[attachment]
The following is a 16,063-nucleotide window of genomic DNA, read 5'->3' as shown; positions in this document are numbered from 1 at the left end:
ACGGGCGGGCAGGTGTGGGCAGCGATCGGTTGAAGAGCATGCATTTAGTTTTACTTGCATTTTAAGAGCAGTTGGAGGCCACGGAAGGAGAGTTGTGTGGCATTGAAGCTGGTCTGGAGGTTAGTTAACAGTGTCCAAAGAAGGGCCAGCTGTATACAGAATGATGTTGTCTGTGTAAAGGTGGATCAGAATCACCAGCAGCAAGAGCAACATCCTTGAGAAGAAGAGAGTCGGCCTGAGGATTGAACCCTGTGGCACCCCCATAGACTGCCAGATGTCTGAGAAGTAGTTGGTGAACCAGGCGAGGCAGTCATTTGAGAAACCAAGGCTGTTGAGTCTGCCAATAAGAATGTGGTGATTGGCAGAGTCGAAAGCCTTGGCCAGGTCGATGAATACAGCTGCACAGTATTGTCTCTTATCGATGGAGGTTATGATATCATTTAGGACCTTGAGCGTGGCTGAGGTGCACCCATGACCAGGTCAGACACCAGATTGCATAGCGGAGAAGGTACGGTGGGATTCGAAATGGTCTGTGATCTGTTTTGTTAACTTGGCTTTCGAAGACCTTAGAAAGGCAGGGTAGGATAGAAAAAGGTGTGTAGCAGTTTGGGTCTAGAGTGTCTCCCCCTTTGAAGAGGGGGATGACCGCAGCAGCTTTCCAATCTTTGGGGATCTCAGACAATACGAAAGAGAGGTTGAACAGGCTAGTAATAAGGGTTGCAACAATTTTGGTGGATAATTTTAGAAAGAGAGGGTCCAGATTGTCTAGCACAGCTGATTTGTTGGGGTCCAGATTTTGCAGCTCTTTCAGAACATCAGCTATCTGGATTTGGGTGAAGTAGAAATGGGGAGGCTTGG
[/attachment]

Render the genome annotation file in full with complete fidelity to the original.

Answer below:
The following is a 16,063-nucleotide window of genomic DNA, read 5'->3' as shown; positions in this document are numbered from 1 at the left end:
ACGGGCGGGCAGGTGTGGGCAGCGATCGGTTGAAGAGCATGCATTTAGTTTTACTTGCATTTTAAGAGCAGTTGGAGGCCACGGAAGGAGAGTTGTGTGGCATTGAAGCTGGTCTGGAGGTTAGTTAACAGTGTCCAAAGAAGGGCCAGCTGTATACAGAATGATGTTGTCTGTGTAAAGGTGGATCAGAATCACCAGCAGCAAGAGCAACATCCTTGAGAAGAAGAGAGTCGGCCTGAGGATTGAACCCTGTGGCACCCCCATAGACTGCCAGATGTCTGAGAAGTAGTTGGTGAACCAGGCGAGGCAGTCATTTGAGAAACCAAGGCTGTTGAGTCTGCCAATAAGAATGTGGTGATTGGCAGAGTCGAAAGCCTTGGCCAGGTCGATGAATACAGCTGCACAGTATTGTCTCTTATCGATGGAGGTTATGATATCATTTAGGACCTTGAGCGTGGCTGAGGTGCACCCATGACCAGGTCAGACACCAGATTGCATAGCGGAGAAGGTACGGTGGGATTCGAAATGGTCTGTGATCTGTTTTGTTAACTTGGCTTTCGAAGACCTTAGAAAGGCAGGGTAGGATAGAAAAAGGTGTGTAGCAGTTTGGGTCTAGAGTGTCTCCCCCTTTGAAGAGGGGGATGACCGCAGCAGCTTTCCAATCTTTGGGGATCTCAGACAATACGAAAGAGAGGTTGAACAGGCTAGTAATAAGGGTTGCAACAATTTTGGTGGATAATTTTAGAAAGAGAGGGTCCAGATTGTCTAGCACAGCTGATTTGTTGGGGTCCAGATTTTGCAGCTCTTTCAGAACATCAGCTATCTGGATTTGGGTGAAGTAGAAATGGGGAGGCTTGG